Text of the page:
For Wichita doctor Jenifer Cook, it’s not the first time in the field.
Cook, a volunteer physician with Olathe-based Heart to Heart International, which provides medical aid across the world, is working in Moore, Okla., this week after a devastating tornado hit the city on Monday afternoon. She also volunteered after Hurricane Katrina, Hurricane Rita and the Greensburg tornado.
“I just got on the highway and headed down. … I just happened to have 19 days off of work,” said Cook, who is also the medical director at Pregnancy Crisis Center in Wichita.
“God had a plan. He knew I would be needed somewhere else.”
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In post-disaster environments, Cook said, medical workers get a routine and learn what to expect – what types of supplies they’ll need and what kinds of injuries they will see.
“This is my favorite type of medicine – to help after disaster,” Cook said. “You don’t want disaster to happen, but I love it because you really help people in need and it’s not just medical. People really need someone to listen to them and give a hug to.”
A visibly emotional Cook said that on Tuesday she helped a family whose children had been stuck in one of the damaged elementary schools.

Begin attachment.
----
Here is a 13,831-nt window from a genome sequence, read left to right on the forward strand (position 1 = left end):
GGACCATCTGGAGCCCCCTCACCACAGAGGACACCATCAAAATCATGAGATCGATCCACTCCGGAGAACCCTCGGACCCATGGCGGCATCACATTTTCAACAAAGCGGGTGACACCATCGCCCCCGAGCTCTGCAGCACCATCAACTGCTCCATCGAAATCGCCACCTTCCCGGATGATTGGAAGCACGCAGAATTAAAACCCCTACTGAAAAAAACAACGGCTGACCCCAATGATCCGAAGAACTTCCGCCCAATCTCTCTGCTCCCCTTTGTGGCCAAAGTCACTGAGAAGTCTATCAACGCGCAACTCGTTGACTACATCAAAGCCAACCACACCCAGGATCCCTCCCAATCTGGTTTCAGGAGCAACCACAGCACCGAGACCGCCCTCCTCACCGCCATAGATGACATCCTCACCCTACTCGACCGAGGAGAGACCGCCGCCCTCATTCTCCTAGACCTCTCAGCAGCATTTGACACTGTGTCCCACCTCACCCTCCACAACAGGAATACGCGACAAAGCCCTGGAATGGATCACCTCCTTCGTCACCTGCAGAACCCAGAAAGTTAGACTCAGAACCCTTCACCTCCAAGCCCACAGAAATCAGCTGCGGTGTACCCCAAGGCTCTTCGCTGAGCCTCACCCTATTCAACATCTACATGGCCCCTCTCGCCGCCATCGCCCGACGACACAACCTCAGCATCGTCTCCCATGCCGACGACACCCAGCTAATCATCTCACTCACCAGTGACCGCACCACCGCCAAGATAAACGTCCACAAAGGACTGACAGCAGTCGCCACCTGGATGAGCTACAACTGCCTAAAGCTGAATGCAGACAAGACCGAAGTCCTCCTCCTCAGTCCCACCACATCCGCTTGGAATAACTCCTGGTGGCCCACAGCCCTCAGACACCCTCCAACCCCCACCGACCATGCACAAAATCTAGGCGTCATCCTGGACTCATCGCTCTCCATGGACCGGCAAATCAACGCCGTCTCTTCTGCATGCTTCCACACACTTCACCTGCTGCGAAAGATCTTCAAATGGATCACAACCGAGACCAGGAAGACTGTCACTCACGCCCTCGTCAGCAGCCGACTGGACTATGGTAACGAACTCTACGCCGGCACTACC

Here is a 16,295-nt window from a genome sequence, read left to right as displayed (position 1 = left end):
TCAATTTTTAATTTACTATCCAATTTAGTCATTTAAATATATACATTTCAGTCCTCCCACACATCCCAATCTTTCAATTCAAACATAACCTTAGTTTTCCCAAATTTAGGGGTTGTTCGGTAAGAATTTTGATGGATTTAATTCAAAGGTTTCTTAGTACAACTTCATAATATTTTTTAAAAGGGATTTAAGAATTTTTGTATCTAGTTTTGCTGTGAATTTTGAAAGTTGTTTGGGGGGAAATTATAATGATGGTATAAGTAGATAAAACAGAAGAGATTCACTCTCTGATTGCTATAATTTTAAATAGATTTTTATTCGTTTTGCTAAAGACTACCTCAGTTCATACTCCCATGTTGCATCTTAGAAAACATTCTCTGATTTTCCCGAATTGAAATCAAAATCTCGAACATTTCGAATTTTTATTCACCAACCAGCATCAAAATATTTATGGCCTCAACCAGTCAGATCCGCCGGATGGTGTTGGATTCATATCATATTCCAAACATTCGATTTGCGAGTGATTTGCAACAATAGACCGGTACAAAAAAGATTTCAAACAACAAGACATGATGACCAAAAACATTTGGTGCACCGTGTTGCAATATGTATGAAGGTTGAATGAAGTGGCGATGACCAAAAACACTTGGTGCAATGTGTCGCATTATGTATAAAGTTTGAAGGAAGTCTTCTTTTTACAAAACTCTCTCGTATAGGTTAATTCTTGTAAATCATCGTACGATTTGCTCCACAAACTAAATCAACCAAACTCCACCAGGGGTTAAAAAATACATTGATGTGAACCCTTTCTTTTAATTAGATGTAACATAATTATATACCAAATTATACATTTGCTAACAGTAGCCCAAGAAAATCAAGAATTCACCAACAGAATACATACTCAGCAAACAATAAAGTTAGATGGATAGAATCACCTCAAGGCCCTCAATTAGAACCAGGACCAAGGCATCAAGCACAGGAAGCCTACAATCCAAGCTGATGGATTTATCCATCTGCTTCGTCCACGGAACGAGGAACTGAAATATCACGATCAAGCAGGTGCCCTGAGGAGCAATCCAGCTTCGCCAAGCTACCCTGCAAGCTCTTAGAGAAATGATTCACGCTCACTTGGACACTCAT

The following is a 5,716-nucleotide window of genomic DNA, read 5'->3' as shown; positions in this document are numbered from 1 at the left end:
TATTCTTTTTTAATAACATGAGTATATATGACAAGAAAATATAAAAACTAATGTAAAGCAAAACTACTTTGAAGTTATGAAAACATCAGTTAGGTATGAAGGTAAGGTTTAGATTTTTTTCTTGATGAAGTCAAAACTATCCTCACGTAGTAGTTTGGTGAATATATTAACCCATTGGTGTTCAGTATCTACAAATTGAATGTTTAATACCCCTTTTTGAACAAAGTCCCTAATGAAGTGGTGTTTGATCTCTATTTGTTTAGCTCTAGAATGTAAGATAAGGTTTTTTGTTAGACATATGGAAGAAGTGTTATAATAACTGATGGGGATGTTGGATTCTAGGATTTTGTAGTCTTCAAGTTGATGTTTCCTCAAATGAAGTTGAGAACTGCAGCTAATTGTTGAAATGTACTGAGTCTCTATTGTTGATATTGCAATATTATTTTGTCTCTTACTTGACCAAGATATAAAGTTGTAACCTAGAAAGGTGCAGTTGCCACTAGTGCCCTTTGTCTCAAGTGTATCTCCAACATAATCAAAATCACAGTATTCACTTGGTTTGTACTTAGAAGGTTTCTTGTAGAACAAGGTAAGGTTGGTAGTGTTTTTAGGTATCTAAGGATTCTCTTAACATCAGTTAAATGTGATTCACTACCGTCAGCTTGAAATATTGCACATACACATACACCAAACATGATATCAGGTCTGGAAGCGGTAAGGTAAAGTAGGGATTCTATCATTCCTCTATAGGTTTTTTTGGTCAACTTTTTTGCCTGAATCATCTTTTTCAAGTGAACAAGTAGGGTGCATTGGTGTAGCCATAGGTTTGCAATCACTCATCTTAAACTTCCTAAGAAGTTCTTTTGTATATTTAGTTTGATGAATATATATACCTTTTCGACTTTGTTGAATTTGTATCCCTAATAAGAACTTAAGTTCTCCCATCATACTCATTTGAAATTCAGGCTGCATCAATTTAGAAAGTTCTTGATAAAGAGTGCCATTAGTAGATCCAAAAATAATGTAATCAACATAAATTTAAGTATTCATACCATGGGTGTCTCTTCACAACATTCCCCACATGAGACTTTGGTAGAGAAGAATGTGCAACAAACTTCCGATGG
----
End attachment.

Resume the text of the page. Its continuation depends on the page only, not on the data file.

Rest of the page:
“That’s the first time I cried. I stopped to reflect,” she said. “You look at it and you cannot even imagine. No man, no machine could cause this kind of destruction. Nothing outside of a tornado could cause this. It’s unimaginable.”
“To hear people come by and say, ‘I survived in a bathtub or in a closet,’ you just think, ‘I’m so fortunate.’ ”
Cook thinks she will stay in Moore for at least one more week and then will try to come back again. She thinks this is just the beginning for volunteer medical clinics in the area.
“When the volunteers come, that’s when our business will exponentially take off. … It’s going to be a large number of people in the debris and we anticipate a lot of injuries,” she said.
Heart to Heart is also working to coordinate distribution of replacement medication for tornado victims.
Within the next week, they expect to distribute medication for things like high blood pressure, diabetes, infections and upper respiratory illnesses, for victims who lost their medication, have expired prescriptions or whose doctors’ offices no longer exist because of the storm.